J.D. Powers provides trusted predicted reliability ratings for new vehicles. The Honda Pilot gets an unimpressive 2.5 stars out of five, which is around average. Buyers will find the Atlas did just a bit better with a score of three stars.
The seating capacity of the Volkswagen Atlas is seven. With the standard setup, the Honda Pilot seats eight. Second-row captain's chairs are available, which will bring the seating capacity down to seven. Overall passenger volume is nearly identical between the two, with the Atlas having a slight edge.
In the front row, the Atlas offers nearly two extra inches of headroom. It offers about half an inch more legroom as well. The Pilot, however, has nearly an inch more hip room. It also has half of an inch more shoulder room.
Comparing the second-row, buyers will find that the Pilot has more leg, head, and hip room, but not by much. The Atlas does win when comparing second-row shoulder room. For the third-row, the Atlas has nearly two more inches of legroom. It also has more hip room. On the other hand, the Pilot has more head and shoulder room.
When looking at cargo space, the 2020 Atlas is hard to beat. Behind its third row, drivers get 20.6 cubic feet. Behind the second row is 55.5 cubic feet. The maximum cargo capacity is 96.8 cubic feet. While not as impressive, the Pilot does decent in this category as well. It has 16.5 cubic feet behind the third seats and tops out at 83.9 cubic feet when the seats are down.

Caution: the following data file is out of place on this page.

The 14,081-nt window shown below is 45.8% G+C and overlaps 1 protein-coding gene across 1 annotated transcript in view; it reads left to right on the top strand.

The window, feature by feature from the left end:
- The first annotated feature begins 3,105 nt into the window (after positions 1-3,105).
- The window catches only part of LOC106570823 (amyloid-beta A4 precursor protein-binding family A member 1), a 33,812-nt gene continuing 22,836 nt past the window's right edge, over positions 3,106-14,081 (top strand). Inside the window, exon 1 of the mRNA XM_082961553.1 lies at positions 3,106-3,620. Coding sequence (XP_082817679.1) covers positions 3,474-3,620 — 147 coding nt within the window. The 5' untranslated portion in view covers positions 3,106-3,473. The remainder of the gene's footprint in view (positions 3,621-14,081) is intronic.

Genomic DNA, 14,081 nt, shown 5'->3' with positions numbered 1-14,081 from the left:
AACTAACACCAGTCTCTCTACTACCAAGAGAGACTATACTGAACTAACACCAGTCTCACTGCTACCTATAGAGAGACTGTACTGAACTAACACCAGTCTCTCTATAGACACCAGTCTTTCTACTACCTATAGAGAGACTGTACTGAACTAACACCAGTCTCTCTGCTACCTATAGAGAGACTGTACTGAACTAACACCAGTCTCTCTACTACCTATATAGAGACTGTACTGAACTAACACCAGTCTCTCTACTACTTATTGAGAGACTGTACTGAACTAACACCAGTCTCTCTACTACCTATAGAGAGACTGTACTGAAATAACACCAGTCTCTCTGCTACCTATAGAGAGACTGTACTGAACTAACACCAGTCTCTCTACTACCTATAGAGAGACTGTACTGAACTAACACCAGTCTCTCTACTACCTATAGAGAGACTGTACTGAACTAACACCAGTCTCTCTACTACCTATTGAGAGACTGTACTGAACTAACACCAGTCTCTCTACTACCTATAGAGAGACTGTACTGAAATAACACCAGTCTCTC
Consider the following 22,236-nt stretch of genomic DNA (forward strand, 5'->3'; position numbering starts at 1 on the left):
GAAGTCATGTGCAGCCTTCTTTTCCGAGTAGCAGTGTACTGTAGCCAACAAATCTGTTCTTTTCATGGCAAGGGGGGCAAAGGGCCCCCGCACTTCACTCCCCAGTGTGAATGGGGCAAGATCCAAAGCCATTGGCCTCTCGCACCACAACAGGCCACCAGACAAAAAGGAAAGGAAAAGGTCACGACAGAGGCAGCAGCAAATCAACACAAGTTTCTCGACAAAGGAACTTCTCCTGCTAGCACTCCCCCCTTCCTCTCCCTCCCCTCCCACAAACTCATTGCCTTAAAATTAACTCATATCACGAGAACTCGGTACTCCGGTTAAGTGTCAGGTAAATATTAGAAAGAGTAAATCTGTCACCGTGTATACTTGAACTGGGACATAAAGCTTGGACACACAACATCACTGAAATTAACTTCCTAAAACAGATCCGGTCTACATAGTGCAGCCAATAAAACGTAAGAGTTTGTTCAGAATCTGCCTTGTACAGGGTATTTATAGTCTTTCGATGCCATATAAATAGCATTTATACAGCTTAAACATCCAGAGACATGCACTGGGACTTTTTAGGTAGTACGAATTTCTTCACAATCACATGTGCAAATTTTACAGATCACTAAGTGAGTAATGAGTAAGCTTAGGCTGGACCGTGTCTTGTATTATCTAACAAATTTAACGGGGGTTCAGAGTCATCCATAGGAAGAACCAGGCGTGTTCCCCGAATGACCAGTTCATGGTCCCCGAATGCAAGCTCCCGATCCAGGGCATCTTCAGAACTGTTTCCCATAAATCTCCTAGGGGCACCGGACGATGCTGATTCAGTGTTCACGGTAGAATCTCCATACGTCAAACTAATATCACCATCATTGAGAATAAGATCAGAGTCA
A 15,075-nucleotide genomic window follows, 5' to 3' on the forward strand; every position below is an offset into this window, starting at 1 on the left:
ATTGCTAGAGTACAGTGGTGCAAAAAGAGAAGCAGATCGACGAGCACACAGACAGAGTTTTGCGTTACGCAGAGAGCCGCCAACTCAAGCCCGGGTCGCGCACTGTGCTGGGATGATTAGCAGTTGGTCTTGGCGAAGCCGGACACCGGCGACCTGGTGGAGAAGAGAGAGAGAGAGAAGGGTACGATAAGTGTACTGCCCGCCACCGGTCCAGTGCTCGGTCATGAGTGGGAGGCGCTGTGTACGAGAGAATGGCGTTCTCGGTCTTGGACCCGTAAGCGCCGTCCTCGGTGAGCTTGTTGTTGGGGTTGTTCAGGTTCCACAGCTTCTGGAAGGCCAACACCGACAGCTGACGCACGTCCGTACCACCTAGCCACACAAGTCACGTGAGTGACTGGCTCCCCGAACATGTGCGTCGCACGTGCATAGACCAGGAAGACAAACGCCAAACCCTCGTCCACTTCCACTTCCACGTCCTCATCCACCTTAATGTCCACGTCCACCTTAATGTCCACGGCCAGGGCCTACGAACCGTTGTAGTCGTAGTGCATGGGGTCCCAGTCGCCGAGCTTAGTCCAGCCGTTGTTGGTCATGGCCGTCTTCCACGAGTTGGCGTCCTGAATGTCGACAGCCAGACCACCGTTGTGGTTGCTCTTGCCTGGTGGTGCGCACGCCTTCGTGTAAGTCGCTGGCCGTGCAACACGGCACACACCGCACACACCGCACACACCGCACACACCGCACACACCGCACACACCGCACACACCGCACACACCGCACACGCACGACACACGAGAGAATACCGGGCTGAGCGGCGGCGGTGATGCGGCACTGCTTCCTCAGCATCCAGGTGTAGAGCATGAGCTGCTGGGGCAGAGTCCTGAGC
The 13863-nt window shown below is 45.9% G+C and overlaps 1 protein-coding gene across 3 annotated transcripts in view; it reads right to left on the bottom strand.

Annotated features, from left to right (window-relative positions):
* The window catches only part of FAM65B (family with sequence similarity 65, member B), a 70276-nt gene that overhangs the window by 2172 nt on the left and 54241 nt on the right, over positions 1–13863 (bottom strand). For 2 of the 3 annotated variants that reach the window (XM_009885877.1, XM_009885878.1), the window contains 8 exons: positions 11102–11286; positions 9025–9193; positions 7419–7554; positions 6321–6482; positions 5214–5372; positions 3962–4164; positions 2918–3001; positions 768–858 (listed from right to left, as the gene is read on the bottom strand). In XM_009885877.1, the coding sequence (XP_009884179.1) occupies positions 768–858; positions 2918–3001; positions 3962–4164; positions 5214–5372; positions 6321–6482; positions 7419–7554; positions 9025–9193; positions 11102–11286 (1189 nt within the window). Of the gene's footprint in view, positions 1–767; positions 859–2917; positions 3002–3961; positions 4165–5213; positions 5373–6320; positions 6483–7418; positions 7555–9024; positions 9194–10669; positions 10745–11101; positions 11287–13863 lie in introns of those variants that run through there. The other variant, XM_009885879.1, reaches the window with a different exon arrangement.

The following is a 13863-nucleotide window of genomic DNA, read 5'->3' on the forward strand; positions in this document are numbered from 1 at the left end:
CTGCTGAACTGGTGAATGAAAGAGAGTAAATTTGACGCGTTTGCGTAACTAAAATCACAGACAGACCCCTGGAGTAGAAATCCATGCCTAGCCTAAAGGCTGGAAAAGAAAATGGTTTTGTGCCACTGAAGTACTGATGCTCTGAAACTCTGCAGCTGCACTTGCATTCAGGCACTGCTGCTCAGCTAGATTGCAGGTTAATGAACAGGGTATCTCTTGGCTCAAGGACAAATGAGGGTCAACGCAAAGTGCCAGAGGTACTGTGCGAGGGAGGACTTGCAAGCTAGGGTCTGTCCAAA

As far as exterior size goes, these SUVs are once again very similar. The Pilot may be a bit easier to maneuver because it is nearly two inches shorter in length. At the same time, it is just a bit wider and just a bit taller.
Consumers are sure to be impressed with the standard tech features for the Atlas. They include a 6.5-inch touchscreen, Android Auto, Apple CarPlay, and a WiFi hotspot. It also has Bluetooth and a six-speaker audio system standard. Upgrades available for the Atlas are fancy and include a 12-speaker audio system, a 12.3-inch digital display, and an 8-inch touchscreen.
The Pilot, on the other hand, falls behind when comparing standard tech. It comes with a 5-inch touchscreen and Bluetooth, but not much else. The standard stereo system does have seven speakers. Luckily, buyers do not have to go far up the trim ladder if they want more. The EX, which is just one step up, adds an 8-inch touchscreen and smartphone integration with both Android Auto and Apple CarPlay.
Passengers will be comfortable in the Atlas. The cabin is well-insulated and stays relatively quiet when on the road. Volkswagen uses premium materials for the front seats, although more and more plastic is found when moving further back.
The Pilot is also comfortable and comes with supportive seats. Drivers will find that the seat setup provides them with great visibility. Premium materials are also found in this midize SUV, although it is starting to feel a bit dated overall.
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When comparing how safe vehicles are, buyers can look at crash test scores as well as standard and available driver aids. The National Highway Traffic Safety Administration gave both the 2020 Atlas and the 2020 Pilot five out of five stars. The Atlas got five stars for both frontal and side tests and four stars in rollover testing. As for the Pilot, it only received the five stars for side crash testing and four stars for frontal and rollover.
Another reputable organization that performs crash testing is the Insurance Institute for Highway Safety. They awarded the Atlas with a score of "Good" is all six of its crash tests. The standard headlights were considered "Poor." Unfortunately, the more sophisticated ones found on the SEL Premium only upgraded this score to "Marginal."